Henry Dunster (ca. 1609-1659), an English-born American clergyman, was distinguished as the innovative and forceful first president of Harvard College.
Henry Dunster was born in Bury, Lancashire, England, the fifth child of a yeoman farmer. At 17 he entered Magdalene College at Cambridge University and, upon completion of requirements, received a bachelor of arts degree. He returned to Bury as a teacher and curate, studied Oriental languages, and in 1634 was granted a master of arts degree from Cambridge. Under spiritual stress, Dunster gravitated to Puritanism and emigrated to New England.
Although relatively unknown, Dunster was chosen president of Harvard College upon his arrival in Boston in 1640. He revived an institution that was virtually defunct, reuniting the scattered student body and establishing degree requirements. With Cambridge and Oxford as models, he was determined to put Harvard on secure foundations. The college laws were first codified in 1646, a charter obtained in 1650, and the holdings of the library increased through gifts. Dunster and Thomas Shepard, the eminent Puritan and theologian, petitioned the New England Confederation for contributions from the inhabitants, obtaining £250 in gifts of wheat by 1653. Dunster advocated 4 years residence for the bachelor of arts degree, and although protesting students refused to pay commencement fees, he successfully instituted the change. Edward Johnson in his Wonder Working Providence (1654) observed that "the learned reverend, and judicious Mr. Henry Dunster [was] fitted from the Lord for the work."
In 1641 Dunster married Elizabeth, the widow of Jose Glover. Marriage brought President Dunster financial security and also Glover's printing press. Operated for years in Dunster's house, this press was the first one in the Colonies and was later acquired by Harvard. His wife's death in 1643 led to conflict between her children and Dunster over the estate. In 1644 he chose a second wife, Elizabeth Atkinson, who outlived him.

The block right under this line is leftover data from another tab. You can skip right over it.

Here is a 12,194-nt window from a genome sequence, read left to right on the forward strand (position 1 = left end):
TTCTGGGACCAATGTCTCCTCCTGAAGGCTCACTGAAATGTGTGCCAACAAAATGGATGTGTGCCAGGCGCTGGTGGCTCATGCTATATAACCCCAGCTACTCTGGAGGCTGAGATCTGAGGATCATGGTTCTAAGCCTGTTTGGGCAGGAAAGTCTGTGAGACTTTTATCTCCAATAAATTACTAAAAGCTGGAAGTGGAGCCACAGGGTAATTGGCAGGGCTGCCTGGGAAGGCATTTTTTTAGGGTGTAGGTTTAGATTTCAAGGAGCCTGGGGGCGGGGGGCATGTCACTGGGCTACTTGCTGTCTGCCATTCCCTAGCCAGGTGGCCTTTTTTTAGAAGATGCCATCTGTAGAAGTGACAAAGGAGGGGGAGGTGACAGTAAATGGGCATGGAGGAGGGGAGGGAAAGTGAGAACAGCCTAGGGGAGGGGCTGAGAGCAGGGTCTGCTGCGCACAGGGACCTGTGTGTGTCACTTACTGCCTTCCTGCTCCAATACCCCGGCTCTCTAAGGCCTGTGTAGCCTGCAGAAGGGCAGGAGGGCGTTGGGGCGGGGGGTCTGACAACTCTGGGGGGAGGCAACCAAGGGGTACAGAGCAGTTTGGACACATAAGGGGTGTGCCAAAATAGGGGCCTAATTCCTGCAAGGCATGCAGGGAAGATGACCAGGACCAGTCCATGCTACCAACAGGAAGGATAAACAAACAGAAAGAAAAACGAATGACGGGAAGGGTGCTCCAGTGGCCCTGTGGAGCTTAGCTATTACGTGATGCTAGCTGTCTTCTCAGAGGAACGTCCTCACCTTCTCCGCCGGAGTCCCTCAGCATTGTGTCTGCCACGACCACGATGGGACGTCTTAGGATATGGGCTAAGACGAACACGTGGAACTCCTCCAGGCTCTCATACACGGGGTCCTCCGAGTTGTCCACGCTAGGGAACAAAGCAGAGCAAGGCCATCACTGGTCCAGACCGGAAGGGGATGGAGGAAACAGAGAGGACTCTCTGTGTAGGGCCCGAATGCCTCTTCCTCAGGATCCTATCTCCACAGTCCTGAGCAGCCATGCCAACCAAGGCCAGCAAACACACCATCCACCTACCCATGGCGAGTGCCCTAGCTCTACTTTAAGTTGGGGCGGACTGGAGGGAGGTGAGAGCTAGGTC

While a member of the Cambridge church, Dunster refused to have an infant son baptized. Public hostility to his Baptist views led to demands for his resignation from Harvard. On Oct. 24, 1654, he resigned, later becoming a minister at Scituate in Plymouth Colony. He died there in 1659.
Jeremiah Chaplin, Life of Henry Dunster: First President of Harvard College (1872), is the standard biography. Samuel Eliot Morison, The Founding of Harvard College (1935), gives an excellent account of Dunster's presidency. Two informative background works are Morison's Builders of the Bay Colony (1930; rev. ed. 1958) and Louis B. Wright, The Cultural Life of the American Colonies, 1607-1763 (1957).